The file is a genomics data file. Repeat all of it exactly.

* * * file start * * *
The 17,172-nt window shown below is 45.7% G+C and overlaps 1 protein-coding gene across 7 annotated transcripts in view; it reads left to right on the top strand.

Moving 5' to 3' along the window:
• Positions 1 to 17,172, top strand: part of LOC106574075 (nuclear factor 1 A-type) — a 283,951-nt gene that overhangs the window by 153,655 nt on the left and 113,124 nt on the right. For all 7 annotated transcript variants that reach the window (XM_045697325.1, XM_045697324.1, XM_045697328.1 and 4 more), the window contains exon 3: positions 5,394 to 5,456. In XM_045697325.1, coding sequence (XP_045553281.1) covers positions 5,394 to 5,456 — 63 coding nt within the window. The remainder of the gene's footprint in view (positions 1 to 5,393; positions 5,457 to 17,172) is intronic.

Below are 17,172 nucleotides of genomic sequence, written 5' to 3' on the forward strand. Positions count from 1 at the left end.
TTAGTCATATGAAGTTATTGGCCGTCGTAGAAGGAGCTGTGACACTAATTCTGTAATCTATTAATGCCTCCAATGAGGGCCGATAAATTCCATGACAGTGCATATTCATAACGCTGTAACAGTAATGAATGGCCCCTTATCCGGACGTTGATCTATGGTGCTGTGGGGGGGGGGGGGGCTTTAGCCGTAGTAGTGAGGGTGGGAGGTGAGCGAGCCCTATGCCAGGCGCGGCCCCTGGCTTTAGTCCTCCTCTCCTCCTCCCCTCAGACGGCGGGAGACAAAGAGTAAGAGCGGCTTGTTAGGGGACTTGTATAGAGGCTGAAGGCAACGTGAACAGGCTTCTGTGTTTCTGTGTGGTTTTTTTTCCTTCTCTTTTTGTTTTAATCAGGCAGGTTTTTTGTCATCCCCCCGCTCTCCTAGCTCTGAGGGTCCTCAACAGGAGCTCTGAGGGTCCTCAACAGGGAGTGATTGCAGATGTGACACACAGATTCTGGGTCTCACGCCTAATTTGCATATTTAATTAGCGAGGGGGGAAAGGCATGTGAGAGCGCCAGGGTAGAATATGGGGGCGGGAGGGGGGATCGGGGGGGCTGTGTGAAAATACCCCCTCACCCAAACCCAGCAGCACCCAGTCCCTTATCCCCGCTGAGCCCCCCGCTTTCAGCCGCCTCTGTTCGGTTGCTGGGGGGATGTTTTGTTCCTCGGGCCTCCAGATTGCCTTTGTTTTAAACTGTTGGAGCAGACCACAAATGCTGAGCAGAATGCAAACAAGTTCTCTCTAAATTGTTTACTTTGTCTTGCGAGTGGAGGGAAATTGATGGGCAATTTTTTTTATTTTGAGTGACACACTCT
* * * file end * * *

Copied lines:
The 17,172-nt window shown below is 45.7% G+C and overlaps 1 protein-coding gene across 7 annotated transcripts in view; it reads left to right on the top strand.

Moving 5' to 3' along the window:
• Positions 1 to 17,172, top strand: part of LOC106574075 (nuclear factor 1 A-type) — a 283,951-nt gene that overhangs the window by 153,655 nt on the left and 113,124 nt on the right. For all 7 annotated transcript variants that reach the window (XM_045697325.1, XM_045697324.1, XM_045697328.1 and 4 more), the window contains exon 3: positions 5,394 to 5,456. In XM_045697325.1, coding sequence (XP_045553281.1) covers positions 5,394 to 5,456 — 63 coding nt within the window. The remainder of the gene's footprint in view (positions 1 to 5,393; positions 5,457 to 17,172) is intronic.

Below are 17,172 nucleotides of genomic sequence, written 5' to 3' on the forward strand. Positions count from 1 at the left end.
TTAGTCATATGAAGTTATTGGCCGTCGTAGAAGGAGCTGTGACACTAATTCTGTAATCTATTAATGCCTCCAATGAGGGCCGATAAATTCCATGACAGTGCATATTCATAACGCTGTAACAGTAATGAATGGCCCCTTATCCGGACGTTGATCTATGGTGCTGTGGGGGGGGGGGGGGCTTTAGCCGTAGTAGTGAGGGTGGGAGGTGAGCGAGCCCTATGCCAGGCGCGGCCCCTGGCTTTAGTCCTCCTCTCCTCCTCCCCTCAGACGGCGGGAGACAAAGAGTAAGAGCGGCTTGTTAGGGGACTTGTATAGAGGCTGAAGGCAACGTGAACAGGCTTCTGTGTTTCTGTGTGGTTTTTTTTCCTTCTCTTTTTGTTTTAATCAGGCAGGTTTTTTGTCATCCCCCCGCTCTCCTAGCTCTGAGGGTCCTCAACAGGAGCTCTGAGGGTCCTCAACAGGGAGTGATTGCAGATGTGACACACAGATTCTGGGTCTCACGCCTAATTTGCATATTTAATTAGCGAGGGGGGAAAGGCATGTGAGAGCGCCAGGGTAGAATATGGGGGCGGGAGGGGGGATCGGGGGGGCTGTGTGAAAATACCCCCTCACCCAAACCCAGCAGCACCCAGTCCCTTATCCCCGCTGAGCCCCCCGCTTTCAGCCGCCTCTGTTCGGTTGCTGGGGGGATGTTTTGTTCCTCGGGCCTCCAGATTGCCTTTGTTTTAAACTGTTGGAGCAGACCACAAATGCTGAGCAGAATGCAAACAAGTTCTCTCTAAATTGTTTACTTTGTCTTGCGAGTGGAGGGAAATTGATGGGCAATTTTTTTTATTTTGAGTGACACACTCT